One of the most difficult choices a college student with a disability can make is to embark on a competitive and demanding career that involves postgraduate education, such as attending law school. What makes that decision even more difficult is the fact that the testing process to get into law school requires a standardized test such as the Law School Admissions Test (LSAT), which often provides a barrier to students with ADHD and executive functioning challenges. Standardized high-stakes testing does not effectively show who will be a successful attorney or doctor, but poor scores can be an insurmountable barrier.
Even more unfortunate is that the Law School Admissions Council (LSAC), the organization that administers the LSAT, is among the most difficult to agree to reasonable testing accommodations that are authorized by the Americans with Disabilities Act. Despite the ADA, the LSAC continues to require that students provide an updated evaluation, costing several thousand dollars (which students are required to pay for themselves), and copies of every single IEP or 504 plan that the students have ever had, which requires amassing hundreds of pages of documentation going back fifteen to twenty years or longer. In addition to these stringent requirements, this process can take six months or longer with little or no transparency. As a result, many students decide to forego accommodations that they need based upon their disability, or drop out of the process because of its difficulty.
To add insult to injury, if a student rides out the process and is lucky enough to receive accommodations from the LSAC, the LSAC then flags that student’s test score and reports to the law schools that the student received testing accommodations and that “scores earned under nonstandard time conditions do not have the same meaning as scores earned under standard time conditions, so these scores are identified as nonstandard.” This process flags not only that the student has a disability and hence requires accommodations, but that the student’s scores are essentially invalid. In addition to completely nullifying the accommodations that the student fought so hard for, the practice is highly discriminatory. It is so discriminatory, in fact, that nearly all other high-stakes testing organizations have discontinued the practice of flagging accommodated scores for tests such as the SAT, ACT, GRE, GMAT, etc. Moreover, the practice is so discriminatory that the American Bar Association’s Commission on Disability Rights adopted a formal resolution to urge the LSAC to discontinue this practice and to provide more transparency into the process by which accommodations are requested and to streamline the turnaround time. At each turn, the LSAC has refused to modify their procedures.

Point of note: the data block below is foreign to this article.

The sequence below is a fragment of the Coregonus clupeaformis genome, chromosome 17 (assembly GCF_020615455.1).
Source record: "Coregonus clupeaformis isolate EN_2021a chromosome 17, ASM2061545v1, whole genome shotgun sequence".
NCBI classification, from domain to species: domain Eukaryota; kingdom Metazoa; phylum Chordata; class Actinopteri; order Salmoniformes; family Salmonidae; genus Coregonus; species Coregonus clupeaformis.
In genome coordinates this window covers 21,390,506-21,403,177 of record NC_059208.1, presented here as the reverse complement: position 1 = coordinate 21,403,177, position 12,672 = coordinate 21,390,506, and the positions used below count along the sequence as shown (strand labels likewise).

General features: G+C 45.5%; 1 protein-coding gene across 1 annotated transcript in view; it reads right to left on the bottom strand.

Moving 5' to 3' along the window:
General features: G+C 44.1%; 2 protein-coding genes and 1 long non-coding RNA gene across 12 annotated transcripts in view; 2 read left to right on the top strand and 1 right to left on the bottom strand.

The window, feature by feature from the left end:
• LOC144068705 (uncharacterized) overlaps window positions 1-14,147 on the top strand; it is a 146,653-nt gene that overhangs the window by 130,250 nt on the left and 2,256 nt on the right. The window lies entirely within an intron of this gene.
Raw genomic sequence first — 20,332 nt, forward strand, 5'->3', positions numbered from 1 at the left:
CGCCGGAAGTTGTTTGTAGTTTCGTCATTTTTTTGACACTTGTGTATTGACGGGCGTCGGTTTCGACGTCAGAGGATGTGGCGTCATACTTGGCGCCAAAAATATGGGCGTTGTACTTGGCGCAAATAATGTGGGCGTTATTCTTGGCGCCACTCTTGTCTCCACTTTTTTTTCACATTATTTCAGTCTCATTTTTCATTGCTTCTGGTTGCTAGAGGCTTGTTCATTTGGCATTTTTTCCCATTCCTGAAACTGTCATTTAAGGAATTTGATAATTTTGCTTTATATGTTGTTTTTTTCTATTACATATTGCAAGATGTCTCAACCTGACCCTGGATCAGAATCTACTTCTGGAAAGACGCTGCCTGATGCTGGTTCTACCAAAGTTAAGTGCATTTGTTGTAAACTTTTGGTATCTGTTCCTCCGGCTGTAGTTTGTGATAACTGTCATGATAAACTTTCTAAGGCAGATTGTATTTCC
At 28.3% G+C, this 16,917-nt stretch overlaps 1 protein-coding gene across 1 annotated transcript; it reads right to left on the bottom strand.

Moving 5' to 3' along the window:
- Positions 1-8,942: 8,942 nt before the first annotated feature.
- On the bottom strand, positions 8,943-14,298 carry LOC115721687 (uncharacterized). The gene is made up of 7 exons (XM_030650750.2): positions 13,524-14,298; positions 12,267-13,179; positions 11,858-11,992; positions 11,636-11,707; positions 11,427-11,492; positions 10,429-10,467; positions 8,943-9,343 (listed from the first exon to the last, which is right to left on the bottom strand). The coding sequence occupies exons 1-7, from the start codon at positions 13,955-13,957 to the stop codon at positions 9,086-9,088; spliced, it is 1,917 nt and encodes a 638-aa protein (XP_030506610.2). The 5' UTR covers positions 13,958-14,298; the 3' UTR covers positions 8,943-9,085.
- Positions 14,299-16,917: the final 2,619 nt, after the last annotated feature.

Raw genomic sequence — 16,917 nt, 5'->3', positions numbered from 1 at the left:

California Assemblyman Ricardo Lara recently drafted legislation (AB 2122 Lara) to prohibit the practice of flagging test scores and for the LSAC to adopt a more transparent and streamlined practice to process requests for testing accommodations. This legislation was fiercely opposed by the LSAC. However, students with disabilities have a voice through organizations such as the Edge Foundation, CHADD, and many others who partnered to offer letters of support for this legislation. Initially this support was helpful in the bill receiving unanimous bipartisan support in committee.
On Wednesday, April 18, 2012, the bill was on the California State Assembly floor for a vote and again received opposition from the LSAC. Through the efforts of attorneys, advocates and organizations such as the Edge Foundation, CHADD, and many others, the legislation passed by an overwhelming majority (65-6). The bill now heads to the California Senate Higher Education Committee. It must pass the committee, then pass on the Senate floor, and will then need to be signed into law by the governor. The disability community that has been supporting the bill is expecting renewed opposition from the LSAC, which believes that accommodations give a student an unfair advantage and cannot appreciate that for a student with disabilities, accommodations are not an advantage but a means to level the playing field.
I have been a successful practicing attorney for over twenty years. I am also an adult diagnosed with ADHD. I can say from my own personal experience and that of many of my colleagues that my poor score on the LSAT was not at all reflective of my intelligence, ability, and my passion to advocate for my clients. We in the disability community now have the opportunity, and I believe the obligation, to provide a voice for those students with disabilities who want to become agents of change. This bill and the issue go way beyond ADHD, affecting all students with disabilities who need accommodations to receive the same opportunities that students without disabilities. This right is guaranteed by federal law, and hopefully by state law in California.